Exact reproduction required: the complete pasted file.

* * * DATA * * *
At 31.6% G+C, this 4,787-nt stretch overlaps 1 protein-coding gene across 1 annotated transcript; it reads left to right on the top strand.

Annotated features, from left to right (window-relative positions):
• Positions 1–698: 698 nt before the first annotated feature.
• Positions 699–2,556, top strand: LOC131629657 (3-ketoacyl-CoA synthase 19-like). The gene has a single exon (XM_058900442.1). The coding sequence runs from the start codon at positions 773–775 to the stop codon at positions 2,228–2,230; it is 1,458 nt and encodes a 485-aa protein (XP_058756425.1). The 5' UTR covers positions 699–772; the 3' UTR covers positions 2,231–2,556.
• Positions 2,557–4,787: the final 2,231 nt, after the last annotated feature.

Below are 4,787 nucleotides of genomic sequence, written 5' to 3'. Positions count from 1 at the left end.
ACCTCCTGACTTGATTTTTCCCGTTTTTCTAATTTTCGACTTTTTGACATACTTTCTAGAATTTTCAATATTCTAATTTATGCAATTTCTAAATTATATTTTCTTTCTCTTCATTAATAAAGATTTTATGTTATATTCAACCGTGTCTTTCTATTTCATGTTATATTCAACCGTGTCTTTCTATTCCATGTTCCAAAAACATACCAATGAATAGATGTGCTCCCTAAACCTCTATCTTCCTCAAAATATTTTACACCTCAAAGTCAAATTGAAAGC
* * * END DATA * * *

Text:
At 31.6% G+C, this 4,787-nt stretch overlaps 1 protein-coding gene across 1 annotated transcript; it reads left to right on the top strand.

Annotated features, from left to right (window-relative positions):
• Positions 1–698: 698 nt before the first annotated feature.
• Positions 699–2,556, top strand: LOC131629657 (3-ketoacyl-CoA synthase 19-like). The gene has a single exon (XM_058900442.1). The coding sequence runs from the start codon at positions 773–775 to the stop codon at positions 2,228–2,230; it is 1,458 nt and encodes a 485-aa protein (XP_058756425.1). The 5' UTR covers positions 699–772; the 3' UTR covers positions 2,231–2,556.
• Positions 2,557–4,787: the final 2,231 nt, after the last annotated feature.

Below are 4,787 nucleotides of genomic sequence, written 5' to 3'. Positions count from 1 at the left end.
ACCTCCTGACTTGATTTTTCCCGTTTTTCTAATTTTCGACTTTTTGACATACTTTCTAGAATTTTCAATATTCTAATTTATGCAATTTCTAAATTATATTTTCTTTCTCTTCATTAATAAAGATTTTATGTTATATTCAACCGTGTCTTTCTATTTCATGTTATATTCAACCGTGTCTTTCTATTCCATGTTCCAAAAACATACCAATGAATAGATGTGCTCCCTAAACCTCTATCTTCCTCAAAATATTTTACACCTCAAAGTCAAATTGAAAGC